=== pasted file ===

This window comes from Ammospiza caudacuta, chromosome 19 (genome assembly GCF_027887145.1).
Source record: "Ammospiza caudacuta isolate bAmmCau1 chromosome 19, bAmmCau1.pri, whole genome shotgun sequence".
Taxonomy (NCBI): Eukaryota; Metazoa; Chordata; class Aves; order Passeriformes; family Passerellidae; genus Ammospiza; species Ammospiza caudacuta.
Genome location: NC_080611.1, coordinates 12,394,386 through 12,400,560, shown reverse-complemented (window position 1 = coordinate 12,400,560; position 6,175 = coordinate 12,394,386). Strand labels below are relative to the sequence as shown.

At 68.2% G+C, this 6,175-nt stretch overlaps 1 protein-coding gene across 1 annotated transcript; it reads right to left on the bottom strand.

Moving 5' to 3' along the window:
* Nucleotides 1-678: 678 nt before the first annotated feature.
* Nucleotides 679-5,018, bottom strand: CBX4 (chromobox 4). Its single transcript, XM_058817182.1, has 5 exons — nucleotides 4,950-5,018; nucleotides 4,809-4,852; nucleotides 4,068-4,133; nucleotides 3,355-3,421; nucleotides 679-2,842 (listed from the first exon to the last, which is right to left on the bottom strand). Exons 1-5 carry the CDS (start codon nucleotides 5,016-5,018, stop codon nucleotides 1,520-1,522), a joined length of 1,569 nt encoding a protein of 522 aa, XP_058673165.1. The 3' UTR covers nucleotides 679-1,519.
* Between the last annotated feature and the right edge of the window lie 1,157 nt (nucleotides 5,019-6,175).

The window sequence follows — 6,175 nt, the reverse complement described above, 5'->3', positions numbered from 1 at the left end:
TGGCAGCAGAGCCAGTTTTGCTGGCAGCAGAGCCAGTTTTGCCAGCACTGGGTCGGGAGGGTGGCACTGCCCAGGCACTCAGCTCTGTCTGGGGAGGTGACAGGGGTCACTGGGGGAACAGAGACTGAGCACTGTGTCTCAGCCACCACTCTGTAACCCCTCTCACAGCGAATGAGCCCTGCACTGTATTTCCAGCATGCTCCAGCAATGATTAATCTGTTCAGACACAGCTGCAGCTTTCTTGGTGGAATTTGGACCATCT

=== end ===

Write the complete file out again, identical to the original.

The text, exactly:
This window comes from Ammospiza caudacuta, chromosome 19 (genome assembly GCF_027887145.1).
Source record: "Ammospiza caudacuta isolate bAmmCau1 chromosome 19, bAmmCau1.pri, whole genome shotgun sequence".
Taxonomy (NCBI): Eukaryota; Metazoa; Chordata; class Aves; order Passeriformes; family Passerellidae; genus Ammospiza; species Ammospiza caudacuta.
Genome location: NC_080611.1, coordinates 12,394,386 through 12,400,560, shown reverse-complemented (window position 1 = coordinate 12,400,560; position 6,175 = coordinate 12,394,386). Strand labels below are relative to the sequence as shown.

At 68.2% G+C, this 6,175-nt stretch overlaps 1 protein-coding gene across 1 annotated transcript; it reads right to left on the bottom strand.

Moving 5' to 3' along the window:
* Nucleotides 1-678: 678 nt before the first annotated feature.
* Nucleotides 679-5,018, bottom strand: CBX4 (chromobox 4). Its single transcript, XM_058817182.1, has 5 exons — nucleotides 4,950-5,018; nucleotides 4,809-4,852; nucleotides 4,068-4,133; nucleotides 3,355-3,421; nucleotides 679-2,842 (listed from the first exon to the last, which is right to left on the bottom strand). Exons 1-5 carry the CDS (start codon nucleotides 5,016-5,018, stop codon nucleotides 1,520-1,522), a joined length of 1,569 nt encoding a protein of 522 aa, XP_058673165.1. The 3' UTR covers nucleotides 679-1,519.
* Between the last annotated feature and the right edge of the window lie 1,157 nt (nucleotides 5,019-6,175).

The window sequence follows — 6,175 nt, the reverse complement described above, 5'->3', positions numbered from 1 at the left end:
TGGCAGCAGAGCCAGTTTTGCTGGCAGCAGAGCCAGTTTTGCCAGCACTGGGTCGGGAGGGTGGCACTGCCCAGGCACTCAGCTCTGTCTGGGGAGGTGACAGGGGTCACTGGGGGAACAGAGACTGAGCACTGTGTCTCAGCCACCACTCTGTAACCCCTCTCACAGCGAATGAGCCCTGCACTGTATTTCCAGCATGCTCCAGCAATGATTAATCTGTTCAGACACAGCTGCAGCTTTCTTGGTGGAATTTGGACCATCT